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How I finally got the altissimo notes

jrintaha

Senior Member
Messages
283
Now, I've been doing overtone exercises around half the times I practice ever since I started on the sax two months or so ago. I haven't really been expecting to actually hit any notes beyond the high F#, spending maybe 10-15 minutes every practice session to try if I could hit one this time. I've been able to play all the regular high notes without trouble for a month or so, but just haven't gotten my head around how to actually overblow any of the higher notes. Getting the 1st, 2nd and sometimes even the 3rd harmonic from the low C or Bb hasn't seemed to get me anywhere.

Then I read Pete's altissimo lesson once again, jotted down a few of the fingering suggestions, and noticed how different the "no high F# key" F# feels compared to the F# produced with the help of the F# key. I tried moving from E to F to F# smoothly (so I could "hear" the next note in my head before blowing it), since the F fingering in Pete's chart (f -o-|---) was slightly more difficult than the "regular" F, and the (f -o-|o-- + side Bb) F# was even more difficult. It felt different in the throat somehow. After doing that for I while I decided I would get the G next. Well, I didn't, but got the D above instead. Then I went back to F# and could blow the C# above that in addition to the F#.

For me, no other tips or tricks I've read have helped as radically as playing the F and F# with the front F key fingerings, then working up from that. The difference between blowing the regular fingerings and front F fingerings seemed to be just the trick into getting myself to realize what "throating" the high notes means and how it actually feels.

I guess this post is a big thank-you to Pete, and if anyone else is struggling where I am, do try out those notes and see if it helps you as well!

Cheers,
Jori
 

aldevis

Surrealist Contributor.
Cafe Moderator
Messages
12,125
Well done.

have you being practicing harmonics too?
 

zannad

Member
Messages
410
Well done.

have you being practicing harmonics too?
Well said...:thumb:
In a way we play harmonics all the times...getting the altissimo is just a question of filtering/selecting the right harmonic.
Probably the very first notes we ever played on our saxes are altissimo!! (mine were...ugly and loud too). :w00t:
 

JTHANK

Member
Messages
33
In my case, I could not get any altissimo notes at all for quite a long time, which was very frustrating and had made me felt that all the overtone exercises were not as useful.

Then one day I was experimenting with my mpc's and switched back to one that I didn't like previously. However, with that old mpc I started getting the altissimo notes.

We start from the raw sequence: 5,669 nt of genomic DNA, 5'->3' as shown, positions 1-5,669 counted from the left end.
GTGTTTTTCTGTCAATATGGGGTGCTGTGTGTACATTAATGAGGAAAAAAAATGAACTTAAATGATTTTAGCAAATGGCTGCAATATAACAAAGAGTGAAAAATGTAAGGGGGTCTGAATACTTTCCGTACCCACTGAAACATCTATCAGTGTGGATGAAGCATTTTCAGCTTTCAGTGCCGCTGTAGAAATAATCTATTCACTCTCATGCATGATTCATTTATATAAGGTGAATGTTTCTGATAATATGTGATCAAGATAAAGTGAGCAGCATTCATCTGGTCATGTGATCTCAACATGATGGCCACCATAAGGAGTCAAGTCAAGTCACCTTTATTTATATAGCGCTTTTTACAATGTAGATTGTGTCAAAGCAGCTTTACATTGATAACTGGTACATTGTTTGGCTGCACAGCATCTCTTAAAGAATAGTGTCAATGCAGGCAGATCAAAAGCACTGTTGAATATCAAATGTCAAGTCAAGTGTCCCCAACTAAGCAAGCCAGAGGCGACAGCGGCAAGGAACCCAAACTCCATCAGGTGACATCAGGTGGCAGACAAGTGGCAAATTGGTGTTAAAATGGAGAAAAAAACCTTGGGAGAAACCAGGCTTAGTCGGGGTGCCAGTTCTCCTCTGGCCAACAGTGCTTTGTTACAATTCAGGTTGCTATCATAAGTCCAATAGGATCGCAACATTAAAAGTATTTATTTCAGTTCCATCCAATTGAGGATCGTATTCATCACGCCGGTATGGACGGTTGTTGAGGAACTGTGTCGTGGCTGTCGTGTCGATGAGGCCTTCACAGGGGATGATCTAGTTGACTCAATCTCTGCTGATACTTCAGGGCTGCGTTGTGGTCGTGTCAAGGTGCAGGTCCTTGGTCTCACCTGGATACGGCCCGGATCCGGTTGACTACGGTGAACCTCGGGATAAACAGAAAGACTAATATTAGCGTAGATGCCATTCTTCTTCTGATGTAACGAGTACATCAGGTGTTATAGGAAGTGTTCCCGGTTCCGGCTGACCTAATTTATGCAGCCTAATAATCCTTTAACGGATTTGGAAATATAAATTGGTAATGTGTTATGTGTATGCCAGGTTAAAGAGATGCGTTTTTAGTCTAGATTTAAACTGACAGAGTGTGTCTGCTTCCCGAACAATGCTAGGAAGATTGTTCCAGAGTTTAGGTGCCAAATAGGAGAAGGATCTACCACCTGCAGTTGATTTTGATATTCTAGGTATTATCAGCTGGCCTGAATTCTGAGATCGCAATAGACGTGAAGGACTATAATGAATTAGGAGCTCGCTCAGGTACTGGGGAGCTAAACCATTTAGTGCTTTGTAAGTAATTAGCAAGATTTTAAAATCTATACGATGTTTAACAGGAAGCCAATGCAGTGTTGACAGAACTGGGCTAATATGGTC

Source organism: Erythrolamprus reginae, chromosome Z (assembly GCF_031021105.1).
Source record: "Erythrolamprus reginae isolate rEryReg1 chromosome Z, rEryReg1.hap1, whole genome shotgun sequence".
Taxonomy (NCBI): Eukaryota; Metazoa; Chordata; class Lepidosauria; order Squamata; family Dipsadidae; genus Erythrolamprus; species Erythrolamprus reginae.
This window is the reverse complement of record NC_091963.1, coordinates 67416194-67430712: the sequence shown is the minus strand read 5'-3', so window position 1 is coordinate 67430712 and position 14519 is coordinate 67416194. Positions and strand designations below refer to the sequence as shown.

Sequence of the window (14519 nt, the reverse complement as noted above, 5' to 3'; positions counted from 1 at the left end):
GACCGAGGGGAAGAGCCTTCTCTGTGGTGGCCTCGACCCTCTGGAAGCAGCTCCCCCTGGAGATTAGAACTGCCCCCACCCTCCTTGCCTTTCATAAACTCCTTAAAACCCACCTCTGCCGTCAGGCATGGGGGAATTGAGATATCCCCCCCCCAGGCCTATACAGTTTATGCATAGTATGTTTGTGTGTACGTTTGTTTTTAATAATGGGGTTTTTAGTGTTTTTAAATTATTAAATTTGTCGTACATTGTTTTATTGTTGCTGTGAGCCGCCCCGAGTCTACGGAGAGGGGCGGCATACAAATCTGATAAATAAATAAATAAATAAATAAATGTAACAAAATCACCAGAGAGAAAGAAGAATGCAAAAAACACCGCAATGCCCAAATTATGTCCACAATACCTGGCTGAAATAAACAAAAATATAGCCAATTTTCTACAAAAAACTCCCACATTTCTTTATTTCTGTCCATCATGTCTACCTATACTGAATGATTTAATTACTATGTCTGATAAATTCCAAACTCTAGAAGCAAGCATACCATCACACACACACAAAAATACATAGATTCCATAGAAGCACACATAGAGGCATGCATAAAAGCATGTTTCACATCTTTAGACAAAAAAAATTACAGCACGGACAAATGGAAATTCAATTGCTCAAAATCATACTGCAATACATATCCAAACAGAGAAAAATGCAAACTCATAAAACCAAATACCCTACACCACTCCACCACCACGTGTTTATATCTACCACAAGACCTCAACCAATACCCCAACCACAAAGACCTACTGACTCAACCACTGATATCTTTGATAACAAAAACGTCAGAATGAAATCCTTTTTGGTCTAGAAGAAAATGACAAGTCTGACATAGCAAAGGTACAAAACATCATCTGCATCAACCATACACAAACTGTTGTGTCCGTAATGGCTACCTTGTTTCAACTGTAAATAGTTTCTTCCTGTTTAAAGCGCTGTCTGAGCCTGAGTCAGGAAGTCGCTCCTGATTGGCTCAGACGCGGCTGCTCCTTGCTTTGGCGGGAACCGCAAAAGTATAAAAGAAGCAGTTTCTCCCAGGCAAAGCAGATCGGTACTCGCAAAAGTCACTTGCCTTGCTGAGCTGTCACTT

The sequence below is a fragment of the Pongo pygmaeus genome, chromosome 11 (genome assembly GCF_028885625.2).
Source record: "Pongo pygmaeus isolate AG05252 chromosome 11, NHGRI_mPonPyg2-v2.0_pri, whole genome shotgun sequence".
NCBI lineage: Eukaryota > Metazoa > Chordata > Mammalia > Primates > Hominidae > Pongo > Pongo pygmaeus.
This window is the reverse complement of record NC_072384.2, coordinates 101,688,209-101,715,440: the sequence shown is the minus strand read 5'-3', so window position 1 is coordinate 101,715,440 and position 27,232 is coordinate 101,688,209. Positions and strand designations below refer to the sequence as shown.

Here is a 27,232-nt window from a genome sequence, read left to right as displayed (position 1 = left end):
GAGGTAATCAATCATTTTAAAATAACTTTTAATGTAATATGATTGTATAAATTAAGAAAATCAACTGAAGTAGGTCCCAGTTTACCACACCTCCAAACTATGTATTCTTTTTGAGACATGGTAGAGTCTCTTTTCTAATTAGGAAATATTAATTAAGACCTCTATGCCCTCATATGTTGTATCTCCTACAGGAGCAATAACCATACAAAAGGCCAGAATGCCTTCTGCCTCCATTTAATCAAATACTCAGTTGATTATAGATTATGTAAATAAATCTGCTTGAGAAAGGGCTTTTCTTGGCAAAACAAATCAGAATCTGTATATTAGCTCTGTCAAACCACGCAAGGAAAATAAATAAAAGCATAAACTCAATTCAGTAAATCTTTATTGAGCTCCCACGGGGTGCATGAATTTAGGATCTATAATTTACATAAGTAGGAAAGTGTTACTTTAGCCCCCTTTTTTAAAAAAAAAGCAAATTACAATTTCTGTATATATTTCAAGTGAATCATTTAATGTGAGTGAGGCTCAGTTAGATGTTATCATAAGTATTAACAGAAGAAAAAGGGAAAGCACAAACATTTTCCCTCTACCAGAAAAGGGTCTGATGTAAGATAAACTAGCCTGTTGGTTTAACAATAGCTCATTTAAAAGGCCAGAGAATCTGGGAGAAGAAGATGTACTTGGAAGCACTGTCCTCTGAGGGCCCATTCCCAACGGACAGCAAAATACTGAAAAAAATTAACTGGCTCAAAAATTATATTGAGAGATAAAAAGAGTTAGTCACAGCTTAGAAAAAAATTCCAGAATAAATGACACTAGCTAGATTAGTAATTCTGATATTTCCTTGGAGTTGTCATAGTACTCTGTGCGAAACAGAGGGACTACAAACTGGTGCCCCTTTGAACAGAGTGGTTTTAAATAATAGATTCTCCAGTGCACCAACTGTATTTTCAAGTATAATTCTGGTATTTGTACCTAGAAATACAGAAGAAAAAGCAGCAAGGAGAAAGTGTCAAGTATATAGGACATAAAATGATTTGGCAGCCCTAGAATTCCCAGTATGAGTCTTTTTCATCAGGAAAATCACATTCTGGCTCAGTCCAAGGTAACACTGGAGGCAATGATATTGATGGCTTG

That mpc isn't special at all. It is just a Yamaha 4C with the tip opened up a little. It is not a magical piece. However, I kept practicing with this mpc for a while and had "opened" up my altissimo notes. Then I switched again to back to the other MPC (Meyer 6M) and was still able to hit these notes.

I looked back and figured that the 4C had "forced" me to relax my throat and embouchure to the point that facilitates the altissimo notes. Once I got used to that throat position, I could carry it to another MPC. However, if I kept practicing only on my Meyer 6M MPC, it is very likely that I am still unable to hit these notes at this moment.

By the way, a month ago I spent a day reviewing the different MPC + reed set ups I can possibly have. I have settled on Steve Broadus S3 + Vandoren #4 reed. This MPC has a very narrow tip opening. Contrary to what I believed before (working my way up to a wider opening MPC to get better tone and making the altissimo notes easier to play), this set up actually gives me the best control among the others and the altissimo notes are still coming out nicely.

What I am trying to say is that although there is no short cut or magical tricks to hitting these altissimo notes, any assumption made or advices taken (in my case, "wider is better") could hinder learning.
 

jrintaha

Senior Member
Messages
283
In my case, I could not get any altissimo notes at all for quite a long time, which was very frustrating and had made me felt that all the overtone exercises were not as useful.


Then one day I was experimenting with my mpc's and switched back to one that I didn't like previously. However, with that old mpc I started getting the altissimo notes.

That mpc isn't special at all. It is just a Yamaha 4C with the tip opened up a little. It is not a magical piece. However, I kept practicing with this mpc for a while and had "opened" up my altissimo notes. Then I switched again to back to the other MPC (Meyer 6M) and was still able to hit these notes.
Actually, I had just changed my mouthpiece from the stock one to Vandoren T27 prior to hitting the altissimo notes. I'd just been to the music store to try out quite a few different mouthpieces (ranging from the regular Yamaha 4C to some very expensive ones), and I picked the one which I found the most comfortable to play. Selmer *80C was pretty high on the list as well, but it felt much harder to control.

I've been using the same Legere Standard #2.5 all the time, have tried different reeds, but have not felt any urge to switch. We've got two small kids in the house, so the opportunity to play the sax may come and go away in an instant, so I need a reed that is always instantly ready.

I don't know if my MPC should be one that's easy for higher notes, as I purposefully avoided researching the matter prior to going out to try out different MPC's, as knowing what something should sound / feel like might unconsciously influence my choice. I just essentially picked the one that gave me the best control of my instrument, as I don't want to trade versatility for anything at such an early stage of learning.

Cheers,
Jori
 
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